How about a brief sermon today?
When I was in high school, I was part of a Christian group of students that met once a week at lunch time for a scripture study and occasional “testimony sharing” (for lack of a better term.) One friend continually referred to his Bible as “my sword.” As an RLDS lion-and-lamb-peace-seal-loving teen-ager, I wondered where this imagery came from. It originates from Ephesians 6:17: “Take the helmet of salvation, and the sword of the Spirit, which is the word of God.” It concludes a series of verses that exhorts believers to “put on the whole armor of God” so as to “stand against the wiles of the devil.” (v.11) Further, “fasten the belt of truth around your waist and put on the breastplate of righteousness.” (v. 14) And “take the shield of faith, with which you will be able to quench all the flaming arrows of the evil one.” (v. 16)
In the online newsletter, “Sunday’s Coming,” (published by the “Christian Century” magazine) the writer Austin Crenshaw Shelley has written a piece titled, “Needing a Warrior God.” He describes being disturbed by biblical images of violence and bloodshed. He expressed to his seminary class, “’I tend to prefer the image of beating swords into plowshares and the vision of the wolf lying down with the lamb to those of waging war.’” In response a classmate, a Coptic Christian from Egypt, declared, “’You prefer verses about peace because you have never needed a warrior God.’” He then went on to share about his church being the target of a terrorist bombing and his need to pray for God to fight on his behalf and protect his family. Further, he shared about the “Egyptian Muslims who showed up on Christmas Eve to form a human shield around the sanctuary to defend the church from further acts of terror on a high holy day.”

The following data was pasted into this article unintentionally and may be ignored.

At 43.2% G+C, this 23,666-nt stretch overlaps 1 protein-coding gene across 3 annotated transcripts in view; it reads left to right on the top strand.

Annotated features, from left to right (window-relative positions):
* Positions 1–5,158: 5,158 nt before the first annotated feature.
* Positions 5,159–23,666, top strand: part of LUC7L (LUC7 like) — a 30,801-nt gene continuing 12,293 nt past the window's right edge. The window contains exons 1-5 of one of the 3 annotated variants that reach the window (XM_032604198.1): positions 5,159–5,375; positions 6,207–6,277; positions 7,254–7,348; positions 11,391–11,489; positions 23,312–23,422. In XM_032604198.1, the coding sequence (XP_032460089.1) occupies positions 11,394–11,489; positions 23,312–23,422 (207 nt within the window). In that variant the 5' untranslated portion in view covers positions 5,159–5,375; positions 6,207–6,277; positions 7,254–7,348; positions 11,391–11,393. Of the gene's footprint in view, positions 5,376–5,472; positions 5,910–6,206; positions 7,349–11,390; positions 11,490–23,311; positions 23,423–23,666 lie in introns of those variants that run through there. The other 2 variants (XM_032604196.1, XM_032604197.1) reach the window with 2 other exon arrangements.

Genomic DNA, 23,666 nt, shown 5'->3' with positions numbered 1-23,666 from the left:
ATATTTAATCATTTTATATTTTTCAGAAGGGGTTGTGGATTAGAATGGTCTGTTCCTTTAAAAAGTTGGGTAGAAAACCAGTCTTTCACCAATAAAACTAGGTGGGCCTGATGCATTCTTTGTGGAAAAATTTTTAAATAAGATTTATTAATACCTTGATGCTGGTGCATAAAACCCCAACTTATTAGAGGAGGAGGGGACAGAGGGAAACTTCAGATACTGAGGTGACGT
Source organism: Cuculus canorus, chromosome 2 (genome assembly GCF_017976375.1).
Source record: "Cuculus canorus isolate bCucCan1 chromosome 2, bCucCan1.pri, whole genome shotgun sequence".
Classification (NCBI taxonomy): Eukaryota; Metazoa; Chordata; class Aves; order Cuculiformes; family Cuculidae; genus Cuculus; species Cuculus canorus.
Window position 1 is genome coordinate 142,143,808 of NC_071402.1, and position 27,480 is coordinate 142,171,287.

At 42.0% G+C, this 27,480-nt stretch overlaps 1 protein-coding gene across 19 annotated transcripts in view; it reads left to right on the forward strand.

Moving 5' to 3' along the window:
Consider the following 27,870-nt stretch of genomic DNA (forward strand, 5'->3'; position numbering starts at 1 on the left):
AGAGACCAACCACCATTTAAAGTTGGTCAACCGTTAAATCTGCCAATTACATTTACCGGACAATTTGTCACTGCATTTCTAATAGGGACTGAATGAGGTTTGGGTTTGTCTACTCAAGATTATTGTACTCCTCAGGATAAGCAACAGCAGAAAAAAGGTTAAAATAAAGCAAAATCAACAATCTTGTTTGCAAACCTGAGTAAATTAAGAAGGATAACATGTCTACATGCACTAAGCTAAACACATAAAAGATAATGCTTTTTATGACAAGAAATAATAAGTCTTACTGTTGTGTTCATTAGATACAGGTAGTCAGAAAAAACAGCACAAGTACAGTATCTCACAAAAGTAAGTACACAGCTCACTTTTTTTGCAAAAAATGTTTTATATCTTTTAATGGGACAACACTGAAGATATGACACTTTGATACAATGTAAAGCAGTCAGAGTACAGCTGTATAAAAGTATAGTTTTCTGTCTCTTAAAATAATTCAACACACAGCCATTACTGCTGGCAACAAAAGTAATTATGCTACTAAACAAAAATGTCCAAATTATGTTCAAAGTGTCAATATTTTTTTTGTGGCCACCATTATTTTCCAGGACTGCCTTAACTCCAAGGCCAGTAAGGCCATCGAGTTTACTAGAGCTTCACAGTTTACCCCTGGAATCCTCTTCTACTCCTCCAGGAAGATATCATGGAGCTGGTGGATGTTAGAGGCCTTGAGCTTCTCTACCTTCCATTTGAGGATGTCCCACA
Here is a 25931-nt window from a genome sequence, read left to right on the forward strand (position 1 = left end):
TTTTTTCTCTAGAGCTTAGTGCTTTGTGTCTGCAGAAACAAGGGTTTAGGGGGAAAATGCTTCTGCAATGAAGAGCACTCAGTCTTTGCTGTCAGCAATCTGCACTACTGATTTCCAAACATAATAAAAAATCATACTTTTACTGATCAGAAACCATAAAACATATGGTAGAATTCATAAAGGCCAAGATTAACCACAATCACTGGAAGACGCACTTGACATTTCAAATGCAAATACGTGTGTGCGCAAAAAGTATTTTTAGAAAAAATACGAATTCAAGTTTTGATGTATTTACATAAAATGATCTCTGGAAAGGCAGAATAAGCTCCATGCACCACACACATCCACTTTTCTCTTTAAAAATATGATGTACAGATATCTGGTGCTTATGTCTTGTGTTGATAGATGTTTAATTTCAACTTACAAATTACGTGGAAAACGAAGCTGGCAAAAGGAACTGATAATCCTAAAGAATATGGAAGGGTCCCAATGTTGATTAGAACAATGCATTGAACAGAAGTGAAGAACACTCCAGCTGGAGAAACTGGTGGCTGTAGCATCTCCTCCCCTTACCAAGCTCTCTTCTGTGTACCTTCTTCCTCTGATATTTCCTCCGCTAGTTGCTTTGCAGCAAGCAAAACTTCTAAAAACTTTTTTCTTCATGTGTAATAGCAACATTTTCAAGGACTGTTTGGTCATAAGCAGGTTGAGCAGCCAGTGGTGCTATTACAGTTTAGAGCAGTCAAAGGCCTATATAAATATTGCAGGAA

In Community of Christ, we have been pursuing the God of Peace at least since the revelatory declaration that “The temple shall be dedicated to the pursuit of peace. It shall be for reconciliation and for healing of the spirit.” (Doctrine and Covenants, s. 156:5a). At the most recent World Conference we passed a motion on non-violence. In preparation for further discussion of the impact of that motion, we are encouraged to consider the question, “Are we moving towards Jesus, the Peaceful One?” Of course, most of us are still incredibly proud of, and inspired by, our nearly 160-year-old and incredibly prophetic lion-and-lamb church seal.
We are quite rightly (in my humble opinion) on the path of the peace of Jesus Christ. It is still important that in our quest for peace we do not ignore or just brush off the violence that is part of our world today. (See: any newspaper front page or many lead stories on television news.) We also must not brush off the frequent violence described in the Hebrew Bible/Old Testament (e.g., the murder of Abel; the drowning of the Egyptian army; the destruction of other enemies of Israel, to name but a few), and the occasional violence of the New Testament (e.g., beheading of John the Baptist). As a denomination there is violence in our past (see: “The Massacre at Haun’s Mill,” in The Journey of a People: The Era of Restoration, Mark A. Scherer, Community of Christ Seminary Press, p. 320-325) and we need to become more aware of the violence and racism expressed in our Book of Mormon.
Whether or not we have needed a “warrior God” in recent years, there is ample evidence that God has fulfilled that role in the past. I hope that we never need to call on the “warrior God” for protection. My personal pacifist nature trusts in Jesus, the Peaceful One. I continue to look to the Temple to inspire our pursuit of peace and seeking of reconciliation and healing of the spirit. And yet, to fully appreciate the significance of the pursuit of peace, of reconciliation, and of healing of the spirit, we need to understand and appreciate the circumstances that lead to those significant needs on our world.
May we acknowledge the violence in God’s world even as we pursue Jesus, the Peaceful One. In our support for, and pursuit of, non-violence, may we seek peace through tools of reconciling justice. The task is daunting and overwhelming. Perhaps some of that metaphorical “armor of God” from the Book of Ephesians might come in handy.
As always, I pray for you God’s blessings of joy, hope, love, and peace in these challenging times.
Canada West Mission Centre President
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